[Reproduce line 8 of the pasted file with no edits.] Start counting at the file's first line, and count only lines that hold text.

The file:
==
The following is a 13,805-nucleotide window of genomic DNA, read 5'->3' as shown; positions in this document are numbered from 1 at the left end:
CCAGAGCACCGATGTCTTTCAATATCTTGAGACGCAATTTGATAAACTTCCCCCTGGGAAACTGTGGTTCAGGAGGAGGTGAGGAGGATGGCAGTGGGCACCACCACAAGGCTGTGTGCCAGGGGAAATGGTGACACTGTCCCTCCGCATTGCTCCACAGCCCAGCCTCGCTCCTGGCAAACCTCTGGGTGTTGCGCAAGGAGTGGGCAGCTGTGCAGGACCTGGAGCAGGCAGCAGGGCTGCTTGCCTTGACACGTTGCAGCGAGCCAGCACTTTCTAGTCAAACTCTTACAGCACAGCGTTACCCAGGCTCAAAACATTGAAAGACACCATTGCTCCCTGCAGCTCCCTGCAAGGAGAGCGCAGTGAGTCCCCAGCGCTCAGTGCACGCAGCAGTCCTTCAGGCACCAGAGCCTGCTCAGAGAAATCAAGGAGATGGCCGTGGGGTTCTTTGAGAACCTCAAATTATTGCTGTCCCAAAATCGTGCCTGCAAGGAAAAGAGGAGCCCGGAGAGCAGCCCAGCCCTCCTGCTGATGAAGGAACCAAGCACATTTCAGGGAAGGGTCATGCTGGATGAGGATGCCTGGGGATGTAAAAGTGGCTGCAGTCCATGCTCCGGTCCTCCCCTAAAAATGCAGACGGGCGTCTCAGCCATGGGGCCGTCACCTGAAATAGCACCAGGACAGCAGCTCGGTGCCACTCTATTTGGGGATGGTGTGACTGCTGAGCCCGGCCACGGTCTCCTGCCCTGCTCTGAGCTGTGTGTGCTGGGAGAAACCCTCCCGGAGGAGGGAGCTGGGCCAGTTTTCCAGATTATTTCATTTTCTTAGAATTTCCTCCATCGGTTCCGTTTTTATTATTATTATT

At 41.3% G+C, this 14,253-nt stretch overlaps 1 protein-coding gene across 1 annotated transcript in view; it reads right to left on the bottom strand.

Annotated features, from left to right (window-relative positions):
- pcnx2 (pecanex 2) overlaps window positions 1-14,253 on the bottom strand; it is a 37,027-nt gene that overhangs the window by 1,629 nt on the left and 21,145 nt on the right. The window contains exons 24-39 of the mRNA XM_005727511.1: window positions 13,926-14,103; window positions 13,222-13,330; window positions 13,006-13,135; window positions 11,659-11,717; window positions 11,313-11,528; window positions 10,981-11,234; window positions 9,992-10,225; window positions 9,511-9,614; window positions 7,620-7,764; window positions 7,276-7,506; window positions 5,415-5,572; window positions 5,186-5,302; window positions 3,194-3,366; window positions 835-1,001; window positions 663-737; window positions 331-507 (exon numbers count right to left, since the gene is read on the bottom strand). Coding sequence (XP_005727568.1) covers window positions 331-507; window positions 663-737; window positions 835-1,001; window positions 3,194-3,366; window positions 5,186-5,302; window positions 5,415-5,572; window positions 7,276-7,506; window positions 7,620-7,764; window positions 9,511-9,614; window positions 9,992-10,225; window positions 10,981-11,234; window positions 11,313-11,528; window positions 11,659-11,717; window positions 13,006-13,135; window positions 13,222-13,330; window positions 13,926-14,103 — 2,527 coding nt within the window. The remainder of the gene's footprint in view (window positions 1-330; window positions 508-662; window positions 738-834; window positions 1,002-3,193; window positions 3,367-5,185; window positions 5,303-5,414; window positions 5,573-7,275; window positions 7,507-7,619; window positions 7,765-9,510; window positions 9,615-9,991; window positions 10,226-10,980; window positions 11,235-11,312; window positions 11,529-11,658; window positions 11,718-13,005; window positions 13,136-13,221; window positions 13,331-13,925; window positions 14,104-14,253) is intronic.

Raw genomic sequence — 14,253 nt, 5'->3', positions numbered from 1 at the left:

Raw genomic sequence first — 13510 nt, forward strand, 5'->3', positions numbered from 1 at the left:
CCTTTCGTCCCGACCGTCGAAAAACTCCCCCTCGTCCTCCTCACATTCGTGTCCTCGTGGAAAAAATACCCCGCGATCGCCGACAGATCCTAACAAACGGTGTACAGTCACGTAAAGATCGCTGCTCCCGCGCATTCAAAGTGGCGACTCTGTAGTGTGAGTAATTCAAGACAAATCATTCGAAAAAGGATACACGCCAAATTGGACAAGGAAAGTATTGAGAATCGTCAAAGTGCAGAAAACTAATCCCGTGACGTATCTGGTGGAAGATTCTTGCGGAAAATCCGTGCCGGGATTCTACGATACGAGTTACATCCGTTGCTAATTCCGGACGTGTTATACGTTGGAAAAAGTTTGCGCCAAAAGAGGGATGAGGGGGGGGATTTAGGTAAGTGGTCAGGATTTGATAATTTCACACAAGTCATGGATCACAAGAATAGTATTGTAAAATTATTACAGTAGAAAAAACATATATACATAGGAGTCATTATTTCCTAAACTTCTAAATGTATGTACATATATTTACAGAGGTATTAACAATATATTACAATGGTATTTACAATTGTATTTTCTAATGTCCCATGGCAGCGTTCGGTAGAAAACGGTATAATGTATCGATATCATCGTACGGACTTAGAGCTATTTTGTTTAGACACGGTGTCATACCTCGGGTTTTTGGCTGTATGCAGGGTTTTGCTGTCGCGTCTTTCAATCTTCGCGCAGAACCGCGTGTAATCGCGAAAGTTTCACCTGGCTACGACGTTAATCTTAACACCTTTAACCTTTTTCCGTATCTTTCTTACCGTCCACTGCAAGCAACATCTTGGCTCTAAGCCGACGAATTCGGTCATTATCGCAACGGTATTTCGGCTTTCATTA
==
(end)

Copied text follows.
CCTTTCGTCCCGACCGTCGAAAAACTCCCCCTCGTCCTCCTCACATTCGTGTCCTCGTGGAAAAAATACCCCGCGATCGCCGACAGATCCTAACAAACGGTGTACAGTCACGTAAAGATCGCTGCTCCCGCGCATTCAAAGTGGCGACTCTGTAGTGTGAGTAATTCAAGACAAATCATTCGAAAAAGGATACACGCCAAATTGGACAAGGAAAGTATTGAGAATCGTCAAAGTGCAGAAAACTAATCCCGTGACGTATCTGGTGGAAGATTCTTGCGGAAAATCCGTGCCGGGATTCTACGATACGAGTTACATCCGTTGCTAATTCCGGACGTGTTATACGTTGGAAAAAGTTTGCGCCAAAAGAGGGATGAGGGGGGGGATTTAGGTAAGTGGTCAGGATTTGATAATTTCACACAAGTCATGGATCACAAGAATAGTATTGTAAAATTATTACAGTAGAAAAAACATATATACATAGGAGTCATTATTTCCTAAACTTCTAAATGTATGTACATATATTTACAGAGGTATTAACAATATATTACAATGGTATTTACAATTGTATTTTCTAATGTCCCATGGCAGCGTTCGGTAGAAAACGGTATAATGTATCGATATCATCGTACGGACTTAGAGCTATTTTGTTTAGACACGGTGTCATACCTCGGGTTTTTGGCTGTATGCAGGGTTTTGCTGTCGCGTCTTTCAATCTTCGCGCAGAACCGCGTGTAATCGCGAAAGTTTCACCTGGCTACGACGTTAATCTTAACACCTTTAACCTTTTTCCGTATCTTTCTTACCGTCCACTGCAAGCAACATCTTGGCTCTAAGCCGACGAATTCGGTCATTATCGCAACGGTATTTCGGCTTTCATTA